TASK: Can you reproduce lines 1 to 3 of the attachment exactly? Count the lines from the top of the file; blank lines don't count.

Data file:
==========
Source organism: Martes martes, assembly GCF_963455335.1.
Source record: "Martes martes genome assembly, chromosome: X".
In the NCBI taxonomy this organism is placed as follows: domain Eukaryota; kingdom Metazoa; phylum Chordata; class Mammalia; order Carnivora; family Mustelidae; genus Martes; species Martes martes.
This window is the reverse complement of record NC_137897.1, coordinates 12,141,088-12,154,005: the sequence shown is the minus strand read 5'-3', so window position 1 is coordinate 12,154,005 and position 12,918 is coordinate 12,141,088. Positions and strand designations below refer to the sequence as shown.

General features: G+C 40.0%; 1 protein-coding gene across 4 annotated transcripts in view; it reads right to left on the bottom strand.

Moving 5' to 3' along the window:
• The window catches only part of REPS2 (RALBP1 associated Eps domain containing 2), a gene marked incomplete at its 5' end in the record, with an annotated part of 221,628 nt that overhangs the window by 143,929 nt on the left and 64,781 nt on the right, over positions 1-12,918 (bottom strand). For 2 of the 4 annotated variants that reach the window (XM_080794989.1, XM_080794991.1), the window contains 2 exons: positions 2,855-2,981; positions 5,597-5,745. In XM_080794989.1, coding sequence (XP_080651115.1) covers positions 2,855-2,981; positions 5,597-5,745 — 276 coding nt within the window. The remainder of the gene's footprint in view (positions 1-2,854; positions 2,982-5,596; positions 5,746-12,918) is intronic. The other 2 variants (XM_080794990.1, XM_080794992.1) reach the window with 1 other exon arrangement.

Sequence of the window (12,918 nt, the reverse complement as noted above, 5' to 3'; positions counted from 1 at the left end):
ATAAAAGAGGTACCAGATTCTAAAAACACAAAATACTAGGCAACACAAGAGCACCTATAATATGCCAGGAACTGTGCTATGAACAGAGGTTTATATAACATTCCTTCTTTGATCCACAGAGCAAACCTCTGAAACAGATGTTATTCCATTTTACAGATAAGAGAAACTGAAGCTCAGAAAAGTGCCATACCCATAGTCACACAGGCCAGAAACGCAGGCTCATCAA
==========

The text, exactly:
Source organism: Martes martes, assembly GCF_963455335.1.
Source record: "Martes martes genome assembly, chromosome: X".
In the NCBI taxonomy this organism is placed as follows: domain Eukaryota; kingdom Metazoa; phylum Chordata; class Mammalia; order Carnivora; family Mustelidae; genus Martes; species Martes martes.